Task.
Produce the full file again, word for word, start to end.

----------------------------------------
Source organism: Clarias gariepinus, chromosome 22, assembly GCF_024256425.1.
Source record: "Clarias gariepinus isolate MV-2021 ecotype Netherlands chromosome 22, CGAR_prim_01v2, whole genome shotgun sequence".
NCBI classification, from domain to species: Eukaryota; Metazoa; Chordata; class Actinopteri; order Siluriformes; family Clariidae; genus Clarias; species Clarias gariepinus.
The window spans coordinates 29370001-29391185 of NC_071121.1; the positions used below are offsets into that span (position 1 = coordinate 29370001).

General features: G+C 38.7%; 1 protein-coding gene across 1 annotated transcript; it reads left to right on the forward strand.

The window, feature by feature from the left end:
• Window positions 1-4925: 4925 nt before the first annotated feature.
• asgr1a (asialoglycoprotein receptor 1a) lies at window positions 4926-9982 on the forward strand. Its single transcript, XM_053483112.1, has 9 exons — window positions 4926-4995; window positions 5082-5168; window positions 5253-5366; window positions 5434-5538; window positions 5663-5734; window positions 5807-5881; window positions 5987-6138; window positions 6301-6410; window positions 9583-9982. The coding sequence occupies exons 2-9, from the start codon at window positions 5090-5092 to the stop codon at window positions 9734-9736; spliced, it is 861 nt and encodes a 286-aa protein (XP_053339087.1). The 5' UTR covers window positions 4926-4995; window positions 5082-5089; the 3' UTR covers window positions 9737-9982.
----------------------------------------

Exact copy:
Source organism: Clarias gariepinus, chromosome 22, assembly GCF_024256425.1.
Source record: "Clarias gariepinus isolate MV-2021 ecotype Netherlands chromosome 22, CGAR_prim_01v2, whole genome shotgun sequence".
NCBI classification, from domain to species: Eukaryota; Metazoa; Chordata; class Actinopteri; order Siluriformes; family Clariidae; genus Clarias; species Clarias gariepinus.
The window spans coordinates 29370001-29391185 of NC_071121.1; the positions used below are offsets into that span (position 1 = coordinate 29370001).

General features: G+C 38.7%; 1 protein-coding gene across 1 annotated transcript; it reads left to right on the forward strand.

The window, feature by feature from the left end:
• Window positions 1-4925: 4925 nt before the first annotated feature.
• asgr1a (asialoglycoprotein receptor 1a) lies at window positions 4926-9982 on the forward strand. Its single transcript, XM_053483112.1, has 9 exons — window positions 4926-4995; window positions 5082-5168; window positions 5253-5366; window positions 5434-5538; window positions 5663-5734; window positions 5807-5881; window positions 5987-6138; window positions 6301-6410; window positions 9583-9982. The coding sequence occupies exons 2-9, from the start codon at window positions 5090-5092 to the stop codon at window positions 9734-9736; spliced, it is 861 nt and encodes a 286-aa protein (XP_053339087.1). The 5' UTR covers window positions 4926-4995; window positions 5082-5089; the 3' UTR covers window positions 9737-9982.